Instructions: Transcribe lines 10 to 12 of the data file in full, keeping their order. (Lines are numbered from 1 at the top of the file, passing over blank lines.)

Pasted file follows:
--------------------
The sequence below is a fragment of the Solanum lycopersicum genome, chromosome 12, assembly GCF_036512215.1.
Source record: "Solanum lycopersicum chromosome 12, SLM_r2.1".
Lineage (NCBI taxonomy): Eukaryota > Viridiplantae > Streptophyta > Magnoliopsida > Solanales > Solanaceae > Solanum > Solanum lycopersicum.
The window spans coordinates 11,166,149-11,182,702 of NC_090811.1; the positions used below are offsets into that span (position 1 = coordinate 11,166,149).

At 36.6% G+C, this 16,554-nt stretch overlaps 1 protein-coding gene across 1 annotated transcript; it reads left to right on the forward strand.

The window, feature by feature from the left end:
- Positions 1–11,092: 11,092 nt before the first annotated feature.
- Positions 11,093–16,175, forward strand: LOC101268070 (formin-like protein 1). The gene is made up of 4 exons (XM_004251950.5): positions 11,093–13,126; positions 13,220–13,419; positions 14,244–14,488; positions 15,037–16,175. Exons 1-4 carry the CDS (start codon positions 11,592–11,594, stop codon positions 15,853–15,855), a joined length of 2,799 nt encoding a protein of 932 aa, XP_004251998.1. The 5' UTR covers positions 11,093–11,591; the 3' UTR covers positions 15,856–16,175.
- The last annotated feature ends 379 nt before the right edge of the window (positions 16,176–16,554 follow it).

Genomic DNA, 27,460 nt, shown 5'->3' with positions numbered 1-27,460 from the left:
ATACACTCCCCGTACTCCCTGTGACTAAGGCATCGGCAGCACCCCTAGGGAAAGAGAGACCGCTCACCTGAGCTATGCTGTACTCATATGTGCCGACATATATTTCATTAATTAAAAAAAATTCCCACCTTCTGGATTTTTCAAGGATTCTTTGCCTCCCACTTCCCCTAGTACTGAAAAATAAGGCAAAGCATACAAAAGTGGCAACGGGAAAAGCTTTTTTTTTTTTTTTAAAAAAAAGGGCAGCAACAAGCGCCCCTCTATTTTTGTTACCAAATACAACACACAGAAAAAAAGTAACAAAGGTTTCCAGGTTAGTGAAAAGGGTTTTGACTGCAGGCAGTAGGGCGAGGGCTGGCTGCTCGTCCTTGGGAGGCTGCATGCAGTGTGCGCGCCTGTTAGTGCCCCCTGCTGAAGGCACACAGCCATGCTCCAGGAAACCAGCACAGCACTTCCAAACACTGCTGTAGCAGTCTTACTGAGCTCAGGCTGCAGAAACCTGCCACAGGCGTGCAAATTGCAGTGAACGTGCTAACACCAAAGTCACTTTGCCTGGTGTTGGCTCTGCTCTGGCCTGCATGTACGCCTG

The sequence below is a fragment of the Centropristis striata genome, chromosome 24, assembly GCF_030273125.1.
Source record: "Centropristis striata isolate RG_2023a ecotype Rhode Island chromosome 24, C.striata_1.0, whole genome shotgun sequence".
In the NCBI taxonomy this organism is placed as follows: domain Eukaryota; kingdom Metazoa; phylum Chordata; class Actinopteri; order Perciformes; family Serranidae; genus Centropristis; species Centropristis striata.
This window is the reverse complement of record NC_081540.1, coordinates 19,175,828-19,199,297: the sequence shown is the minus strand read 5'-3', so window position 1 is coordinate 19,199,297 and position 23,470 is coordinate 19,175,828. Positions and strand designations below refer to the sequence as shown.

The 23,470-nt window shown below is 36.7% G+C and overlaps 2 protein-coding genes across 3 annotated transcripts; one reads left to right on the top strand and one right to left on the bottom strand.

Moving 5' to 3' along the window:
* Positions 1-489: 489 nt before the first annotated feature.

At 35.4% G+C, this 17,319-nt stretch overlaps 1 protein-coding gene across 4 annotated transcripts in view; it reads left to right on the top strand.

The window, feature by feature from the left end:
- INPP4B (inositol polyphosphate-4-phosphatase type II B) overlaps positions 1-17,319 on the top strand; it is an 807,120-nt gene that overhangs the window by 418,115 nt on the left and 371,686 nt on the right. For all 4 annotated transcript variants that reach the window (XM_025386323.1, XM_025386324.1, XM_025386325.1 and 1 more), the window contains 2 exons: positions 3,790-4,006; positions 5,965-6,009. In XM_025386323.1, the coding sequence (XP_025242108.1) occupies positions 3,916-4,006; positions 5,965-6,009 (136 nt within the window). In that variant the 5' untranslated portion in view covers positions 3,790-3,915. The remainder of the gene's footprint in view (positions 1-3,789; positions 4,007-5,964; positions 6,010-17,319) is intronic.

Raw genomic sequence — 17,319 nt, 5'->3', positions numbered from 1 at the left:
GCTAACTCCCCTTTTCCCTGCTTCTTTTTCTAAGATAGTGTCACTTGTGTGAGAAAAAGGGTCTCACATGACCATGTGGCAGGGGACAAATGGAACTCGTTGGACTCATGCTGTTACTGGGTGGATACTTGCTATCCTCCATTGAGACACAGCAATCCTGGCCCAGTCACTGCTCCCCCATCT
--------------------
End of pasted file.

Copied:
Genomic DNA, 27,460 nt, shown 5'->3' with positions numbered 1-27,460 from the left:
ATACACTCCCCGTACTCCCTGTGACTAAGGCATCGGCAGCACCCCTAGGGAAAGAGAGACCGCTCACCTGAGCTATGCTGTACTCATATGTGCCGACATATATTTCATTAATTAAAAAAAATTCCCACCTTCTGGATTTTTCAAGGATTCTTTGCCTCCCACTTCCCCTAGTACTGAAAAATAAGGCAAAGCATACAAAAGTGGCAACGGGAAAAGCTTTTTTTTTTTTTTTAAAAAAAAGGGCAGCAACAAGCGCCCCTCTATTTTTGTTACCAAATACAACACACAGAAAAAAAGTAACAAAGGTTTCCAGGTTAGTGAAAAGGGTTTTGACTGCAGGCAGTAGGGCGAGGGCTGGCTGCTCGTCCTTGGGAGGCTGCATGCAGTGTGCGCGCCTGTTAGTGCCCCCTGCTGAAGGCACACAGCCATGCTCCAGGAAACCAGCACAGCACTTCCAAACACTGCTGTAGCAGTCTTACTGAGCTCAGGCTGCAGAAACCTGCCACAGGCGTGCAAATTGCAGTGAACGTGCTAACACCAAAGTCACTTTGCCTGGTGTTGGCTCTGCTCTGGCCTGCATGTACGCCTG

The sequence below is a fragment of the Centropristis striata genome, chromosome 24, assembly GCF_030273125.1.